Congratulations! You’re a newly-minted graduate. Diploma in hand, you’re ready to take on the world. Pretty soon, you’ll find yourself collecting a paycheck and attending (virtual) happy hours with co-workers, instead of pulling all-nighters with assists provided by Red Bull.
Transitioning from student to working life is certainly an adjustment, and nowhere is this more strongly felt than when you come face to face with the reality repaying student loans.
Yes, you remember swallowing that bitter pill before you first signed your life away to pay for your education. An education that you filled with your grandest hopes and dreams, and that has hopefully positioned you to be on the right track for the type of professional and personal success that you envision. Every time a new loan deposit was dolloped into your bank account, you felt an odd combination of disbelief, and dread. Disbelief that your bank account could see so much money inflows while you’re unemployed, and dread knowing that as easily that money is flowing in, it’ll be 10 times harder to pay back.
But now you’re here, a recent graduate, and if you took out federal loans, are lucky to enjoy a period of forbearance through September 2020. That’s obviously a huge relief, but what are you going to do after?
Note, this article is written for students and graduates who have taken out federal loans. This means that your student loan was issued by the U.S. government through the Department of Education.
To understand why this is important, you need to first understand how the government thinks about lending.
Thanks to advances in technology, a new breed of private lenders have evolved. Companies like SoFi, Earnest, and Laurel Road have capitalized on advancements in data analytics to create algorithms that they believe are better able to predict an individual’s propensity to default on a loan.
As a result, these lenders are able to establish strict criteria around the profiles of people that they are willing to lend to. Consequently, by being selective about lending criteria, these lenders are able to offer lower interest rates, since the overall risk profile of their “portfolio” of loans is ostensibly decreased with stricter screening.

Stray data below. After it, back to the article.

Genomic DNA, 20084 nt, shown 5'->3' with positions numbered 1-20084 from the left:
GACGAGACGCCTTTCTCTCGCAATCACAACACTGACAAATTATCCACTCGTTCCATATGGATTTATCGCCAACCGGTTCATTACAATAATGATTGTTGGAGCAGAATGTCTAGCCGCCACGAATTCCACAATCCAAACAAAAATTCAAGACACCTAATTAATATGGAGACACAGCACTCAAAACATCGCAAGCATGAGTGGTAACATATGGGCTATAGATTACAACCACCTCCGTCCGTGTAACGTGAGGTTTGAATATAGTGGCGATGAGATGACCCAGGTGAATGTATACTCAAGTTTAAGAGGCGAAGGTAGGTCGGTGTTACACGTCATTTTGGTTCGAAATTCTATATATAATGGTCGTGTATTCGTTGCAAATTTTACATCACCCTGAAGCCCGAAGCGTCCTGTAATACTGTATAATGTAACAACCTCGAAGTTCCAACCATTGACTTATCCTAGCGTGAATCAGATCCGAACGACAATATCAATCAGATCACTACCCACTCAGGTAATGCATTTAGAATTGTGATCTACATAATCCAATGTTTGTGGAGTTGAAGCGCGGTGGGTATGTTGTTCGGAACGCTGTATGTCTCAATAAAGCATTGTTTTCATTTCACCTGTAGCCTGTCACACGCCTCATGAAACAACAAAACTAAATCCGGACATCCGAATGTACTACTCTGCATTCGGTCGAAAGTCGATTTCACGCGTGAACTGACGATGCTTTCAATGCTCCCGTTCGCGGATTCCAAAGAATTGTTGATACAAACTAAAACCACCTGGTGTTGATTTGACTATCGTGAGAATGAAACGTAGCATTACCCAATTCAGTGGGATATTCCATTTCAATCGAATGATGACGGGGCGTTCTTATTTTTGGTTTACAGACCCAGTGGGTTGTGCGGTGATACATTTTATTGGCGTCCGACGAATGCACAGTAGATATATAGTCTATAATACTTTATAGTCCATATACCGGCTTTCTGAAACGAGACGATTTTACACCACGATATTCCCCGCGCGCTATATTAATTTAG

Here’s where things get interesting, and where refinancing comes into play. If you have a strong credit history and have been otherwise fiscally responsible as an adult, you can reap the benefits by qualifying for a loan from one of these “new age” lenders.
These new lenders have made “shopping” for student loan refinancing much easier. Tools like NerdWallet even lay out the top 8 most popular lenders.
My advice? Go through each lender, and get interest rate quotes. The process is quick (~3 minutes) and has no bearing on your credit score.
Now that you have some context, these 4 factors will you help you determine the best time to refinance your student loans.
Obviously this is the most important factor, and the reason why you are refinancing in the first rate. All else being equal, choose to refinance with the lender that offers you the lowest interest rate. If you’re being really eagle-eyed, keep an eye out for announcements from Fed – typically, a decrease in the federal funds rate will trigger a decrease in subsequent consumer rates, such as those on student loans.
This is probably the second biggest factor to determine whether you want to refinance with a private lender or not. If you face financially hardship while out of school, federal loans offer various programs to delay payment. Private lenders operate very differently, and it is up to you to carefully read the terms and conditions.
When I was going through my refinance process, I called each of the 4 lenders I had narrowed down my search to, and asked what their policy around financial hardship was. The vast majority offered some sort of reprieve, however there was a hard cap set on how much time you have. My advice: don’t let this piece deter you from capitalizing on the huge savings that a lower interest from a private lender can provide.
Once you go private, options like forbearance are no longer on the table. Furthermore, most private lenders set up an auto-pay schedule to withdraw a predetermined amount at a specified time. If you expect your income to be in flux or vary significantly throughout a given time period, this is something to keep in mind.
How many years do you plan on repaying your student loans? It can be daunting to evaluate options – you’ll quickly notice that the more time you take to pay off your loan, the lower the monthly payments are. You have to strike the right balance between paying off quickly and making sure that you’re taking care of other aspects of your personal finances. There’s no one number or formula that fits all.
As you can see, there are many factors to consider when the best time to refinance a student loan might be. In my experience, the biggest hurdle was psychological – I kept wondering whether there was something in the fine print that I hadn’t read, and that in a few years, my new private lender would creep in the middle of the night and harvest my organs because of some footnote I overlooked.
In reality, as long as you find the right balance between a low interest rate and good payment terms, you can pat yourself on the back. You’ve taken one small step on your loan, one giant leap for your personal finances!